Niagara forum spotlights need for renewed activism

By Talia Whyte

Originally published in the Bay State Banner

One hundred years ago, 800 concerned African Americans gathered in Faneuil Hall in Boston to discuss the political and social issues afflicting blacks at that time.

Topics discussed at the meeting — one of five organized by W.E.B. Du Bois as part of the burgeoning Niagara Movement — included the alarming rate of lynchings of African Americans in the South and the need for a progressive alternative to Booker T. Washington’s more passive, accommodationist viewpoint of African Americans in the post-Reconstruction era. The Niagara Movement became a springboard for many other civil rights efforts to come.

Another group of African Americans convened at Faneuil Hall last Saturday, at a gathering organized by the Boston chapter of the NAACP. They came together not only to commemorate the Movement’s centennial anniversary, but also to address problems plaguing the community today.

Dr. Robert Hall, director of African American studies at Northeastern University, said that while blacks have made a great deal of progress since the Niagara Movement, many of those complex problems — poverty, unemployment, disproportionate involvement with the criminal justice system and others — are made more complex by the ugly insistence of racism, whether direct or indirect.

Hall referenced one example: the recent controversial statements of Nobel laureate James Watson, the renowned biologist and winner of the 1962 Nobel Prize in physiology or medicine for his role in discovering the double-helix structure of DNA.

The 79-year-old Watson, who is white, was quoted in an article in the Oct. 14 Sunday Times Magazine of London as saying he was “inherently gloomy about the prospect of Africa” because “all our social policies are based on the fact that their intelligence is the same as ours — whereas all the testing says not really.”

Hall called Watson’s remarks an instance of “pseudo-scientific racism.”

“We are in a better position today because of better representation, politically and otherwise,” Hall said. “But we still need to figure out how to handle today’s racism.”

Many panelists at last weekend’s meeting felt that the Jena Six case is an example of the new civil rights movement. They also said that the struggle for social justice is now a global issue, especially concerning the war on terror. The growing number of Americans coming out against the war in Iraq, they said, spotlights a new kind of activism brewing in the country.

“I don’t know if we need to meet in Niagara, but we might need to meet in Fallujah,” said Geoff Ward, a criminal justice professor from Northeastern University. “Niagara offered an opportunity of sustainable activism, which makes the act for civil rights more credible today. We have complex global problems today that we really need to look at.”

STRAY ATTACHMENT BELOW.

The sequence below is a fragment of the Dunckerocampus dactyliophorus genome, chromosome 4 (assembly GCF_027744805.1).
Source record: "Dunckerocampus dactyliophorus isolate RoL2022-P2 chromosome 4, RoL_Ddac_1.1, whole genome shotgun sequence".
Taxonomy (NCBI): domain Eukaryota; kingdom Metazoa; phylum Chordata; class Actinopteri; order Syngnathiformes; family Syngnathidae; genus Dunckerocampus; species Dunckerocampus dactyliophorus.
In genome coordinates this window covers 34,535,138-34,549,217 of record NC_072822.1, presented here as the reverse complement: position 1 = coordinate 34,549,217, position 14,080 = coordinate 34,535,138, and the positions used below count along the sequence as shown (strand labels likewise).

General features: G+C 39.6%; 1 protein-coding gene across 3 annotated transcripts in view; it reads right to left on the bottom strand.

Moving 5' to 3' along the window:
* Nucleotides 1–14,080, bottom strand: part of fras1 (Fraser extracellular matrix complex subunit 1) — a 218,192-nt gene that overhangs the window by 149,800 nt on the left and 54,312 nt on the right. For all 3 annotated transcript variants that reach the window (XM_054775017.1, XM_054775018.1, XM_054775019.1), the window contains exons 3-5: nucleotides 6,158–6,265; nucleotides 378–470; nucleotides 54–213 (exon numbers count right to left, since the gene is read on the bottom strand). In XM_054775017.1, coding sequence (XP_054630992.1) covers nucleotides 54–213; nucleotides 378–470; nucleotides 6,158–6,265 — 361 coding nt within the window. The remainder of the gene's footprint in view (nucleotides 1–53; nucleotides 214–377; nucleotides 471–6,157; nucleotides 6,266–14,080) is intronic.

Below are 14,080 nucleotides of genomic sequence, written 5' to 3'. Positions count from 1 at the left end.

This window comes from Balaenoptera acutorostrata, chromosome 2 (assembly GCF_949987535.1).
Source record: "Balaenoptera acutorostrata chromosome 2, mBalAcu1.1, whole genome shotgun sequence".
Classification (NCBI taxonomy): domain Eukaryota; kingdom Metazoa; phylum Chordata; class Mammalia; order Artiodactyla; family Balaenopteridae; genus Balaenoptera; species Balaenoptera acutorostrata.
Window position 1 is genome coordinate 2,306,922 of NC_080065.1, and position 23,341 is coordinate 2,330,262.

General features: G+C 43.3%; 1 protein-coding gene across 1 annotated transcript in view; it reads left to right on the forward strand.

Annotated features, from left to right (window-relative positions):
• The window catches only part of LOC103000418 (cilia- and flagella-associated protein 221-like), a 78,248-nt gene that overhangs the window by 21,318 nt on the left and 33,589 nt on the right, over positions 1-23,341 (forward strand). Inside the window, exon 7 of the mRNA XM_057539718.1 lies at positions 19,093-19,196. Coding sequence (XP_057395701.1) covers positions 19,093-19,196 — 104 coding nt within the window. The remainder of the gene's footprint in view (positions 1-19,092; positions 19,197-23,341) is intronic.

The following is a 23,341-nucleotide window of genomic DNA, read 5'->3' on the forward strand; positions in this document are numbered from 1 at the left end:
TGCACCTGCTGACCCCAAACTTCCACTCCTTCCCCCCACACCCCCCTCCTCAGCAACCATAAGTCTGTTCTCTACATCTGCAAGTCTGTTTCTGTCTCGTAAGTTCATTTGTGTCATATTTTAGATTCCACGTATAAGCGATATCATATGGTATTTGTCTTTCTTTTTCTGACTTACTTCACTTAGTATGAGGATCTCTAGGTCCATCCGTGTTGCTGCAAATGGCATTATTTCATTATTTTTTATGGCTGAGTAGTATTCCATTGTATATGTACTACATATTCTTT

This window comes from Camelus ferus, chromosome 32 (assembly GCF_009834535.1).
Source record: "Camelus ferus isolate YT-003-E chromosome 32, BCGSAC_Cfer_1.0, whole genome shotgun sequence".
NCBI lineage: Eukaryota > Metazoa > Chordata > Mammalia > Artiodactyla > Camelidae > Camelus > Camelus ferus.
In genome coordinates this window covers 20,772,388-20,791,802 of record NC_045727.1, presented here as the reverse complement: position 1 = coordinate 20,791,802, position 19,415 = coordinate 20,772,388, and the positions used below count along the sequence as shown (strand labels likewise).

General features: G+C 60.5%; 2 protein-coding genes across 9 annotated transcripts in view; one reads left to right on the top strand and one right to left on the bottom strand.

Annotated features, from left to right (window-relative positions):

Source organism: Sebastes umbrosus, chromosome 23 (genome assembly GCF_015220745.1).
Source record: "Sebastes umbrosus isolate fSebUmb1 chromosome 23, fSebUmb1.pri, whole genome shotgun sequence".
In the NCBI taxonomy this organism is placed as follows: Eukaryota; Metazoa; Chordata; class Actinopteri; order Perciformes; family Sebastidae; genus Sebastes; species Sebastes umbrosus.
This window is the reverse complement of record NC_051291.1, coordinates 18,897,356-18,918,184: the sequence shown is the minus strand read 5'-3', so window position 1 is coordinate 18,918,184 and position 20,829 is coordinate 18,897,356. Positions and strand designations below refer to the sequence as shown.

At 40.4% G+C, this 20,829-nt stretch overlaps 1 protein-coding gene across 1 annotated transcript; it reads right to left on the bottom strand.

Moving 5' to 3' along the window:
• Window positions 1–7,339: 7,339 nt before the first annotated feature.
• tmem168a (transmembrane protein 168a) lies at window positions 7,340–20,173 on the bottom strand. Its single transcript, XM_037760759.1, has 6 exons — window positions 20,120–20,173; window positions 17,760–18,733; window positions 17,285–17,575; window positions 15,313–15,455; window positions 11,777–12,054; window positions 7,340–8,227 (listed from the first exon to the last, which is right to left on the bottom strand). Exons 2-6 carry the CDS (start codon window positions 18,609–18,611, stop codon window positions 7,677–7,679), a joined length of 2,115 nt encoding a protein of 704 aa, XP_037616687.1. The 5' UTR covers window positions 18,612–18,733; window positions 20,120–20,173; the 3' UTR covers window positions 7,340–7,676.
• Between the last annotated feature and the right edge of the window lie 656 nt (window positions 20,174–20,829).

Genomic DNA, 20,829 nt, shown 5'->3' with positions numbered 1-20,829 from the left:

William Strickland of the University of Massachusetts at Amherst’s W.E.B. Du Bois Department of Afro-American Studies agreed. He said the “imperialistic misdeeds” of the Bush administration have placed the United States in a compromising position on the world stage, citing the U.S. government’s alleged kidnapping of former Haitian President Jean-Bertrand Aristide and Bush’s caustic relationship with Venezuelan President Hugo Chávez.

“Hugo said [Bush] was the devil,” said Strickland, referencing Chávez’s controversial statements about the president at the United Nations last year. “If he is not the devil, he is the closest thing to it.”

Kerri Greenige of Northeastern University agreed that the American people should force the Bush administration to prioritize its agenda.

“A country that can fund billions for a war but can’t provide health care for children is shameful,” she said. “America needs to refocus on what is important.”

Even amid these concerns, one troubled the panelists above all: African Americans’ lack of interest in tackling these issues, as their predecessors did years before. They blamed this in part on members of the black community becoming more disconnected from one another.

L’Merchie Frazier, director of education at the Museum of African American History, worries most about the dearth of black youth taking on these issues. She said that many African American youth feel that because there were so many achievements resulting from the civil rights movement, there is nothing more to fight for today.

Frazier said that when she was younger, her grandmother brought her to civil rights meetings hosted by educator Mary McLeod Bethune when she was growing up in Florida. She urged parents to carry on that tradition today.

“I look at this audience today, I don’t see any young people here,” she said. “Who are going to be the carriers of our history?”

At meeting’s end, the consensus was that the Niagara Movement’s legacy still has a vital place today, and there is a need to keep this part of history alive for the future.

“We need to continue this conversation,” said Charlotte Nelson of Dorchester. “We need a new Niagara Movement.”

Material from The Associated Press was used in this report.


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